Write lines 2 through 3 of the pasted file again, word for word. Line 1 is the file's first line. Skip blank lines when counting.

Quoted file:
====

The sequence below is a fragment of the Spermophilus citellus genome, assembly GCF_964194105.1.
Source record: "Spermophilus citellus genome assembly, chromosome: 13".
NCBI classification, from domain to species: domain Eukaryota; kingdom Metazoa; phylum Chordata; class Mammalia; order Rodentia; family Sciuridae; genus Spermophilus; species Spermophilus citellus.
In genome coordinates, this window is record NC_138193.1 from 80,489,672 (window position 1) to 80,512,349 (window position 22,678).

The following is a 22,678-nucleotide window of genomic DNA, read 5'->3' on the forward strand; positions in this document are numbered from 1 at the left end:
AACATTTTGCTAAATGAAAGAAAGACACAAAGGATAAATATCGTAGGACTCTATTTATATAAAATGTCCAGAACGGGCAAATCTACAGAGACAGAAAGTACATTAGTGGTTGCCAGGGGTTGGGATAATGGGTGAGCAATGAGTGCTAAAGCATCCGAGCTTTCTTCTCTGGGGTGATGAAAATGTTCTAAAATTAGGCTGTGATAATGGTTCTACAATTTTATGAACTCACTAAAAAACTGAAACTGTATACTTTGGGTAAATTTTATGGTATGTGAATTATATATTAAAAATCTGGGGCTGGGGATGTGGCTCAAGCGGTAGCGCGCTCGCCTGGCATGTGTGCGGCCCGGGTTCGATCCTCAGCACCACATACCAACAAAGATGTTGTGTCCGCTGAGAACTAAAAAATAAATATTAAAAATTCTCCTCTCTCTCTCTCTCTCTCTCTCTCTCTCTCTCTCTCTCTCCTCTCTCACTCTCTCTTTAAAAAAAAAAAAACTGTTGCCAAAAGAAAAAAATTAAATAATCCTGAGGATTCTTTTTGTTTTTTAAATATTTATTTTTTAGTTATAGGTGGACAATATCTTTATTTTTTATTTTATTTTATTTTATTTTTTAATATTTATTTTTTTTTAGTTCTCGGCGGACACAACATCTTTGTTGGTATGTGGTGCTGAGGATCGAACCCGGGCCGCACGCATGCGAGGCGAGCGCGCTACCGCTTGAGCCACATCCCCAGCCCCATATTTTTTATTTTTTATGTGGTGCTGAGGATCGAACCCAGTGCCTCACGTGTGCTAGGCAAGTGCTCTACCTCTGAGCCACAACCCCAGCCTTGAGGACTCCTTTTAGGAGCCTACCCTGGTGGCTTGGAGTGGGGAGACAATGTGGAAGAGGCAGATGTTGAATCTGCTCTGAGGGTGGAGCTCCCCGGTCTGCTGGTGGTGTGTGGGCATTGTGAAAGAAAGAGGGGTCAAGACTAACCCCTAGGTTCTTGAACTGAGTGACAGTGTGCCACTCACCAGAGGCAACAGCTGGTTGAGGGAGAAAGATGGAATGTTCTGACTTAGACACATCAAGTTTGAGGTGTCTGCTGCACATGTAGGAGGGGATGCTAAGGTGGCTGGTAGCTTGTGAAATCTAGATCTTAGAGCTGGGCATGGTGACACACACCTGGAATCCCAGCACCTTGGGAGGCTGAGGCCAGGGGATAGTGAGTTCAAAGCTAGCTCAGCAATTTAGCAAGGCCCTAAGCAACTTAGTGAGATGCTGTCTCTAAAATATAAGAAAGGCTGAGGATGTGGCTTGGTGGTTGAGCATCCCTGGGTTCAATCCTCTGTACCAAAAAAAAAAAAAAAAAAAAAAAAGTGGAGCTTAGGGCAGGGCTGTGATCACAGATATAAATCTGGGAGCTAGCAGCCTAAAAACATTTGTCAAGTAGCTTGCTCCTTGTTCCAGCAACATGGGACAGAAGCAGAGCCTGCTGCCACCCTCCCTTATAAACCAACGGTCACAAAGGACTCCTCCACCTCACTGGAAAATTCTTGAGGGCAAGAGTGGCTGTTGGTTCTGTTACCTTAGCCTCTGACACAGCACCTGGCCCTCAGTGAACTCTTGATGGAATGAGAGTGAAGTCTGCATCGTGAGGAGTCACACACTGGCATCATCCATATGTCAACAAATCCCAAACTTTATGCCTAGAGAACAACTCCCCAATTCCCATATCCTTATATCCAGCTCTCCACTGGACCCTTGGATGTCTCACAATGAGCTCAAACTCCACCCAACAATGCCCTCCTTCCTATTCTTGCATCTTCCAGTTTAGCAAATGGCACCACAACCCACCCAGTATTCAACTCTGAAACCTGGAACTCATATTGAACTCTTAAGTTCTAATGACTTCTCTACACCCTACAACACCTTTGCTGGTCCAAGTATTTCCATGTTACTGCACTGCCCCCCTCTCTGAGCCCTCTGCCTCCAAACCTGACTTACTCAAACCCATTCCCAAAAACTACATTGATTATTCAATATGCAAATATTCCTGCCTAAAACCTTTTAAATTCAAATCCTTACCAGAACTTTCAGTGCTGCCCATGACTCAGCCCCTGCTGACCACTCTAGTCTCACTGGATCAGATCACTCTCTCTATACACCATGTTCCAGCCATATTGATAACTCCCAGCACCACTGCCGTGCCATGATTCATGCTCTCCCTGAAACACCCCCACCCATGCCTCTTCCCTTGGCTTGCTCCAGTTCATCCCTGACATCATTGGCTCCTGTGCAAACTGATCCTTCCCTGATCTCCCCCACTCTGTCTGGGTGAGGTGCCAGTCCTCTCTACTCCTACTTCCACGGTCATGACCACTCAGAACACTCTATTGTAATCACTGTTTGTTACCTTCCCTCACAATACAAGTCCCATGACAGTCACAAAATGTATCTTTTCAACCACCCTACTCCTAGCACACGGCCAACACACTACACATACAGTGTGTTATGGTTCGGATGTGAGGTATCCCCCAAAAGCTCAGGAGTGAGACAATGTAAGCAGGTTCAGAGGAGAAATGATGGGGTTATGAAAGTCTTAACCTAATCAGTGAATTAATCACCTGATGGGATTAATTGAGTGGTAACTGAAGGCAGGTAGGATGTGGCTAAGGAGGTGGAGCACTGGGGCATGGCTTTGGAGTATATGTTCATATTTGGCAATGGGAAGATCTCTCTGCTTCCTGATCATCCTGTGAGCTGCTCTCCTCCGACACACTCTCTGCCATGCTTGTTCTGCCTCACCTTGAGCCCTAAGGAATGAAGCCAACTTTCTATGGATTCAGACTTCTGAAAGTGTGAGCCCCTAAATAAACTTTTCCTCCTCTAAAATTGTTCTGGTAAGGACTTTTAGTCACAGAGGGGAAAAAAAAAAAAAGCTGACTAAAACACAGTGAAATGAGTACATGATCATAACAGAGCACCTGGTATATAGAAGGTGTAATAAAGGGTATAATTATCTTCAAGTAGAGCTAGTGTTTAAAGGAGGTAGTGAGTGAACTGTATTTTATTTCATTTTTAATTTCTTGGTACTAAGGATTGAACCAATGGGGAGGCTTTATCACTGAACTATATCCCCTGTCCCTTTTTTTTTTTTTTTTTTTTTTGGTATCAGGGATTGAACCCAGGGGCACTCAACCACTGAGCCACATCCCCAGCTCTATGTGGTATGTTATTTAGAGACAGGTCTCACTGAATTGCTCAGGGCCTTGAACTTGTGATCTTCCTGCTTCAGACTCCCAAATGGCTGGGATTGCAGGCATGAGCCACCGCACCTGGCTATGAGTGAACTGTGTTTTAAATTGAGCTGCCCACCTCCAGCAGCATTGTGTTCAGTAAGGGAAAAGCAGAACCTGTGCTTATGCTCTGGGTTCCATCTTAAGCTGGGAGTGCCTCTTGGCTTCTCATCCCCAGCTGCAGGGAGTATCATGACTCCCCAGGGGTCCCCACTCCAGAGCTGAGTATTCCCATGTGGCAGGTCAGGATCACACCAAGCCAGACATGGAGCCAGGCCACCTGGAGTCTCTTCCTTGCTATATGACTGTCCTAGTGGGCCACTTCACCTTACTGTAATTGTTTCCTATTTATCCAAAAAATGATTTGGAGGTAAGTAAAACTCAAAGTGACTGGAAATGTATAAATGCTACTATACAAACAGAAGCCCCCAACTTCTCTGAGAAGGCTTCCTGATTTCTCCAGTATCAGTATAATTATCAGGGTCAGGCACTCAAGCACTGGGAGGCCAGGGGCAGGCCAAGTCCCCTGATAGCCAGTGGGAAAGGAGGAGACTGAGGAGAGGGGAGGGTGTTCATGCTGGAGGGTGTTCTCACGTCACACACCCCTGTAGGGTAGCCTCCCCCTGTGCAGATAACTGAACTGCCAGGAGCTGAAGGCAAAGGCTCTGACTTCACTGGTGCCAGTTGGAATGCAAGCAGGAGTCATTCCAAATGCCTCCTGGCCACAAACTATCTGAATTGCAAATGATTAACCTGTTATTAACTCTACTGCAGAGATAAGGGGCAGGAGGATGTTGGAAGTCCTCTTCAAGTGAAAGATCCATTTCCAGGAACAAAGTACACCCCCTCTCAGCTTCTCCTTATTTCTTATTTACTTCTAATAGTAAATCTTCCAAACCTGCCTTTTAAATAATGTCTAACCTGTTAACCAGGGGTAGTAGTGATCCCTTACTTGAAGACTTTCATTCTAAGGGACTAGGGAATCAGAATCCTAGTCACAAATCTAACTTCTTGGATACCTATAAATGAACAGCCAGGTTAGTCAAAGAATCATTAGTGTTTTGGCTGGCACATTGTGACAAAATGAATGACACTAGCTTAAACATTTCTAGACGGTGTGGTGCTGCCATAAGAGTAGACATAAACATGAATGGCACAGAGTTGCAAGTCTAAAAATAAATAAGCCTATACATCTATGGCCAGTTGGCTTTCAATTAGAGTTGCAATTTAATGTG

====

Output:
Source record: "Spermophilus citellus genome assembly, chromosome: 13".
NCBI classification, from domain to species: domain Eukaryota; kingdom Metazoa; phylum Chordata; class Mammalia; order Rodentia; family Sciuridae; genus Spermophilus; species Spermophilus citellus.